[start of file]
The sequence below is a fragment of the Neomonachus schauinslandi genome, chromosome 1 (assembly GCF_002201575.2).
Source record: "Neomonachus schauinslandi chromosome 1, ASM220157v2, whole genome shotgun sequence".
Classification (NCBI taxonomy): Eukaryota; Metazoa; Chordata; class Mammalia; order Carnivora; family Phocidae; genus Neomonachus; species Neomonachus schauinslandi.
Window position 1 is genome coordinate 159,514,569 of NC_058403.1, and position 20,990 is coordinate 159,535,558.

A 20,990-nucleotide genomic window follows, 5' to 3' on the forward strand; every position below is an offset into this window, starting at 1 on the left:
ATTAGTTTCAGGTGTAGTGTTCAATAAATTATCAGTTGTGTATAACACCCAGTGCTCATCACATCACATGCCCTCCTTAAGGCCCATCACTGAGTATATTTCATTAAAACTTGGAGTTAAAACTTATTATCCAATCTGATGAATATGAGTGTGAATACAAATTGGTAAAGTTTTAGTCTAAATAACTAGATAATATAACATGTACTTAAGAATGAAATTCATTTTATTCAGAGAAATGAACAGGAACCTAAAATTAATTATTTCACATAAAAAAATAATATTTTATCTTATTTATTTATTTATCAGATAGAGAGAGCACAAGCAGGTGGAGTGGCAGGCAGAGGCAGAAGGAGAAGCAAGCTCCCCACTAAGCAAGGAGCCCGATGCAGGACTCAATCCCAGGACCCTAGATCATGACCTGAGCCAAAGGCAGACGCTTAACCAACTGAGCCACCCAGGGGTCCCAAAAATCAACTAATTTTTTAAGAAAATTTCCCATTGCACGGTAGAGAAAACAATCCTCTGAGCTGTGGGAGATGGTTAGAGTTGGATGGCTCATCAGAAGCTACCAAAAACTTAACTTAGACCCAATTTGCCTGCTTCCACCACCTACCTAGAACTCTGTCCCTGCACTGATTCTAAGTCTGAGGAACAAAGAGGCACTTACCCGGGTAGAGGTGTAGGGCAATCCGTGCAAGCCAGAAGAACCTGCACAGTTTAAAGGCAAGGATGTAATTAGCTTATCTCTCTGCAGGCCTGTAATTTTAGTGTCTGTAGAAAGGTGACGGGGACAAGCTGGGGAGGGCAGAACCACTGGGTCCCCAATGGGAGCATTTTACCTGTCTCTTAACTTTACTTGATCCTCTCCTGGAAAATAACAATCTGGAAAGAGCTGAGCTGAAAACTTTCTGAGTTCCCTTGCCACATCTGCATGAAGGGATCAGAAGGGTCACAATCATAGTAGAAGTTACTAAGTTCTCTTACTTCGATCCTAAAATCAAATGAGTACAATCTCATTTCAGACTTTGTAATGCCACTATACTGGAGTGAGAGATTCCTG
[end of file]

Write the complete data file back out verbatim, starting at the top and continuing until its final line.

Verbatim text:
The sequence below is a fragment of the Neomonachus schauinslandi genome, chromosome 1 (assembly GCF_002201575.2).
Source record: "Neomonachus schauinslandi chromosome 1, ASM220157v2, whole genome shotgun sequence".
Classification (NCBI taxonomy): Eukaryota; Metazoa; Chordata; class Mammalia; order Carnivora; family Phocidae; genus Neomonachus; species Neomonachus schauinslandi.
Window position 1 is genome coordinate 159,514,569 of NC_058403.1, and position 20,990 is coordinate 159,535,558.

A 20,990-nucleotide genomic window follows, 5' to 3' on the forward strand; every position below is an offset into this window, starting at 1 on the left:
ATTAGTTTCAGGTGTAGTGTTCAATAAATTATCAGTTGTGTATAACACCCAGTGCTCATCACATCACATGCCCTCCTTAAGGCCCATCACTGAGTATATTTCATTAAAACTTGGAGTTAAAACTTATTATCCAATCTGATGAATATGAGTGTGAATACAAATTGGTAAAGTTTTAGTCTAAATAACTAGATAATATAACATGTACTTAAGAATGAAATTCATTTTATTCAGAGAAATGAACAGGAACCTAAAATTAATTATTTCACATAAAAAAATAATATTTTATCTTATTTATTTATTTATCAGATAGAGAGAGCACAAGCAGGTGGAGTGGCAGGCAGAGGCAGAAGGAGAAGCAAGCTCCCCACTAAGCAAGGAGCCCGATGCAGGACTCAATCCCAGGACCCTAGATCATGACCTGAGCCAAAGGCAGACGCTTAACCAACTGAGCCACCCAGGGGTCCCAAAAATCAACTAATTTTTTAAGAAAATTTCCCATTGCACGGTAGAGAAAACAATCCTCTGAGCTGTGGGAGATGGTTAGAGTTGGATGGCTCATCAGAAGCTACCAAAAACTTAACTTAGACCCAATTTGCCTGCTTCCACCACCTACCTAGAACTCTGTCCCTGCACTGATTCTAAGTCTGAGGAACAAAGAGGCACTTACCCGGGTAGAGGTGTAGGGCAATCCGTGCAAGCCAGAAGAACCTGCACAGTTTAAAGGCAAGGATGTAATTAGCTTATCTCTCTGCAGGCCTGTAATTTTAGTGTCTGTAGAAAGGTGACGGGGACAAGCTGGGGAGGGCAGAACCACTGGGTCCCCAATGGGAGCATTTTACCTGTCTCTTAACTTTACTTGATCCTCTCCTGGAAAATAACAATCTGGAAAGAGCTGAGCTGAAAACTTTCTGAGTTCCCTTGCCACATCTGCATGAAGGGATCAGAAGGGTCACAATCATAGTAGAAGTTACTAAGTTCTCTTACTTCGATCCTAAAATCAAATGAGTACAATCTCATTTCAGACTTTGTAATGCCACTATACTGGAGTGAGAGATTCCTG